Blog Post 1 ARTS2090 (sorry I uploaded after the second one)

Publishing is a longstanding tradition which entails the reproduction and printing of images in order to put these images into the public domain. Throughout the contemporary era publishing has largely been used by the media to spread news and messages to the masses. The invention of the printing press allowed for mass scale publication, however only very few had the right to contribute to these publications and therefore, undemocratically, these people often incorrectly portrayed the views of others and oppressed certain groups of people who did not have the same level of writing skill. The invention of the internet, and particularly social media, saw a significant change to the way in which publishing takes place. Web 2.0 allowed everyone with access to the internet an ability to post and publish their own opinions and views (case in point: this blog I am currently publishing) changed the way in which publishing will be done forever.
But how exactly has publishing changed? And is it really as accessible as it would seem on face value?
Published works that are available in the public domain are ubiquitous. Shatzkin discusses how since the 1960 the number of published books have increased by about 30 times, with a number of these publications being self published. Access to the internet as a mass publishing tool and the increased affordability of printing tools have allowed this to happen. This has significantly affected the way in which audiences now recieve publications: the large number of available publications has lead to a need to find reliable resources rather than know which were reliable.
On face value it would seem that this increase in opinion would strengthen our democracy, however is this truly the case?
Naughton uses the interesting example of e-books to analyse how the digitisation of publishing can lead to widespread inequality. He discusses how consumers now no longer have a physical ownership of the products they buy and they must comply to the (in this case Amazon’s) various terms and conditions of purchasing items. Amazon’s mass ownership of e-book publications has meant that you must sign up to their terms and conditions in order to purchase e-books. These terms and conditions mean that Amazon can delete and change the books you have bought at any stage. It also means you can’t lend people the book or even read it out in a public forum. Thus, consumers no longer physically owning copies of their books can lead to an empowerment of big industry and a reduction in the right to do whatever you want with what you own.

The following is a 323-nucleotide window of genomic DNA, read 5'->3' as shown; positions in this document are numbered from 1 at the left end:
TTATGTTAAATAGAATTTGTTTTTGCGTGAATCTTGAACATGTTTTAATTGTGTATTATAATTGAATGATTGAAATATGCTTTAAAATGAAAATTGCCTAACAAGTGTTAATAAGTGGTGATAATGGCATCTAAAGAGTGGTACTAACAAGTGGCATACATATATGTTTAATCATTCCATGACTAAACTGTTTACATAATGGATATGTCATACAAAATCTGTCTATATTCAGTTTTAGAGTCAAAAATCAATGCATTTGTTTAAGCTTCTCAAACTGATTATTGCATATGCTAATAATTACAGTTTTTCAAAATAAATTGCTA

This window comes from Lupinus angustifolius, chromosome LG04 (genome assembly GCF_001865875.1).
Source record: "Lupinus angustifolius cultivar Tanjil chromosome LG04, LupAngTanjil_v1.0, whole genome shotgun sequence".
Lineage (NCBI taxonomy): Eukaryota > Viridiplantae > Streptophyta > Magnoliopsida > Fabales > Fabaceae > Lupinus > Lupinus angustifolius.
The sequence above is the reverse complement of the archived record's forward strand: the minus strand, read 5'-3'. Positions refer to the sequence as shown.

Furthermore, Baskhar discusses how the digitisation of publications has lead to widespread disadvantage for the less wealthy and those without access to computers and the internet. He uses the example of South Africa, where the gap between the wealthy and the poor is enormous. Inaccessability to online publications is an issue which leads to disadvantage for the poor and only the opinions of the wealthy being expressed. Bhaskar’s text looks at how with increased access to e-books and online publications, the internet could be an excellent source of upholding democracy and increasing education in countries such as these:
“Ebooks in Africa could be a way of massively increasing people’s exposure to books, people who historically have been denied the opportunity to read”

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